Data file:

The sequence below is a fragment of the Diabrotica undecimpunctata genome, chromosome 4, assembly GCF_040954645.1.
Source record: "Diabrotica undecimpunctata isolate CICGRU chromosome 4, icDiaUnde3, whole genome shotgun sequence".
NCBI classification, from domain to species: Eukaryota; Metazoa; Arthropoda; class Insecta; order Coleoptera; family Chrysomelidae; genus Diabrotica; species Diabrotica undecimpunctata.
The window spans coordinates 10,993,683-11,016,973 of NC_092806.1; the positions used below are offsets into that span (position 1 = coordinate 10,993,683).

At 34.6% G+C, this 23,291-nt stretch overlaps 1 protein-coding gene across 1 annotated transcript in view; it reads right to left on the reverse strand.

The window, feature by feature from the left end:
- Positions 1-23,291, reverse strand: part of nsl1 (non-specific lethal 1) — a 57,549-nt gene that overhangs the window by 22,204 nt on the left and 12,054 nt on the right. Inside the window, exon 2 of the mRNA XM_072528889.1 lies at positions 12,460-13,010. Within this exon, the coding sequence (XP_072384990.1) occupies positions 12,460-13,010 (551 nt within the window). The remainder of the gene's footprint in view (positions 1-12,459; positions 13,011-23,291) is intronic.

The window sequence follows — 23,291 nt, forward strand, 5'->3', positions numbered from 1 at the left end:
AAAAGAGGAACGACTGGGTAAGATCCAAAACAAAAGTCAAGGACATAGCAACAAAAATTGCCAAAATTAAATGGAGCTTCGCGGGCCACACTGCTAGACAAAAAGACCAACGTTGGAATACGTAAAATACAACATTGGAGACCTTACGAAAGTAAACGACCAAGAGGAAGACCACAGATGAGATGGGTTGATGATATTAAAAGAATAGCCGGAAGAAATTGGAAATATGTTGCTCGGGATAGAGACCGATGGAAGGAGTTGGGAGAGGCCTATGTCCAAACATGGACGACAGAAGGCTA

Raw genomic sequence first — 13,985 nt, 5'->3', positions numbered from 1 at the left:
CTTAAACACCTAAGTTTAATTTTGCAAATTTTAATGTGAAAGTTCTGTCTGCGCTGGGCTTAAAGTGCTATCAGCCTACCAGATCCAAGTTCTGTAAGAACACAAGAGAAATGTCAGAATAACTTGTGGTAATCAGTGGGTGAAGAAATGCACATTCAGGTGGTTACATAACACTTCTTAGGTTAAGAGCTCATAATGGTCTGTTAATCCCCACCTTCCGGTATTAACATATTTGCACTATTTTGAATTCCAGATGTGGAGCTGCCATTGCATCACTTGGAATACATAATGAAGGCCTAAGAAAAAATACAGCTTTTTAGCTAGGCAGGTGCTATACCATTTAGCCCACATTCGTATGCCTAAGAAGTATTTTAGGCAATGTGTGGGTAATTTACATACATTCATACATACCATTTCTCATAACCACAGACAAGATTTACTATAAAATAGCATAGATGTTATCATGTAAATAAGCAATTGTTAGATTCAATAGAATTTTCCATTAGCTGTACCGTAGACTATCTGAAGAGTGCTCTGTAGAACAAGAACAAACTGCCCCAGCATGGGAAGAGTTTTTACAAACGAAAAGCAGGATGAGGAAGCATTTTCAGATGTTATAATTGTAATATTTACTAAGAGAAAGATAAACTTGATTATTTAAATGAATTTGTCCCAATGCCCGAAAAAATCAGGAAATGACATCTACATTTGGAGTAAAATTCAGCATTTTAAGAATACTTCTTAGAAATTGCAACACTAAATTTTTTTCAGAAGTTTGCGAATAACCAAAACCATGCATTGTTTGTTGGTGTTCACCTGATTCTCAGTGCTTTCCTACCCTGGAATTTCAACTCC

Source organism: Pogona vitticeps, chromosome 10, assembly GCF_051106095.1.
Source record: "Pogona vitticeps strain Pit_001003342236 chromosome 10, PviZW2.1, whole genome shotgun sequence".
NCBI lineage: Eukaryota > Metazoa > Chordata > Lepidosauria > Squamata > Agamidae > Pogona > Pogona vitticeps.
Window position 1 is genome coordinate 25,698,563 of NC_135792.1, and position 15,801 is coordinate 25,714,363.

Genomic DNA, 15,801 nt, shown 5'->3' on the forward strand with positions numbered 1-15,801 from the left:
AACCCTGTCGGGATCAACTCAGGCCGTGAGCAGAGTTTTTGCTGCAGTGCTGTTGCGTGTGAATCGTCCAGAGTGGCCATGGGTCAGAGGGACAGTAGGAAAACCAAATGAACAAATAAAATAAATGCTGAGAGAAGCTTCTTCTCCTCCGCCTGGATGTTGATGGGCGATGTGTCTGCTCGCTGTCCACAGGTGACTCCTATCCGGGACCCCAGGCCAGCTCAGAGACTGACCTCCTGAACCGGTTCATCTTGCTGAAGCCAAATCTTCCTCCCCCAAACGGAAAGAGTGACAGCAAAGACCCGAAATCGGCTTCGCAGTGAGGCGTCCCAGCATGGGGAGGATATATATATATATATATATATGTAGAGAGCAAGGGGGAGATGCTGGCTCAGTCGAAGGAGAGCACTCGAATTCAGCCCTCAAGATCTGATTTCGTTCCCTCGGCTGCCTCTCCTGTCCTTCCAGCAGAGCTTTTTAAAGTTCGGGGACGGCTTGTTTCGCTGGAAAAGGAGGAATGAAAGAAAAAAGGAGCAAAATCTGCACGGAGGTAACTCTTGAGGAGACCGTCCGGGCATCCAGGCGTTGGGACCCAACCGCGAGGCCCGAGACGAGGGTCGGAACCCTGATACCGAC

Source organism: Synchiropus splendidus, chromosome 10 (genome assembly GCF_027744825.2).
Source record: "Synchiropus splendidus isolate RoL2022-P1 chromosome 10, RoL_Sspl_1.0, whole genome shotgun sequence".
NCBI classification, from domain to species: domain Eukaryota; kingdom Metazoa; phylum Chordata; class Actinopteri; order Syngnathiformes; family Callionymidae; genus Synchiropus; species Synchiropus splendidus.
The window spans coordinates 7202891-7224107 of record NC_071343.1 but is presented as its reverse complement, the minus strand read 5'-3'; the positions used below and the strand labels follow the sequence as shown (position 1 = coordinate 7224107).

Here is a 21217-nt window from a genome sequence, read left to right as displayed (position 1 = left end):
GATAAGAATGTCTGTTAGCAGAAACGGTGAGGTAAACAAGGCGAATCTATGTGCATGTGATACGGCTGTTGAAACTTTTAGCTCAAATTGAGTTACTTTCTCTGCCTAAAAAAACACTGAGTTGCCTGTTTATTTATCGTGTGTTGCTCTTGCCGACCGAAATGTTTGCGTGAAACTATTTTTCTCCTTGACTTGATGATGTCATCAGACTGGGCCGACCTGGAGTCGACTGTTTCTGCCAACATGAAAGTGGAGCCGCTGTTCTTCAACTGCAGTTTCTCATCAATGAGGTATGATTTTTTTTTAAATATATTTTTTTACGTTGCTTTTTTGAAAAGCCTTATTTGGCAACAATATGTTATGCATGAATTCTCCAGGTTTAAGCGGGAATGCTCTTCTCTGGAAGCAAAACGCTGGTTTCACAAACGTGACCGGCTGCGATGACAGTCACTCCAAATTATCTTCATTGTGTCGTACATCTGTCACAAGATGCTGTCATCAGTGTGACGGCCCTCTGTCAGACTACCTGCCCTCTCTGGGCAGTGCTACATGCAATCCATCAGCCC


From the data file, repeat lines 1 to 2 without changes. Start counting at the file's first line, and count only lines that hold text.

The sequence below is a fragment of the Diabrotica undecimpunctata genome, chromosome 4, assembly GCF_040954645.1.
Source record: "Diabrotica undecimpunctata isolate CICGRU chromosome 4, icDiaUnde3, whole genome shotgun sequence".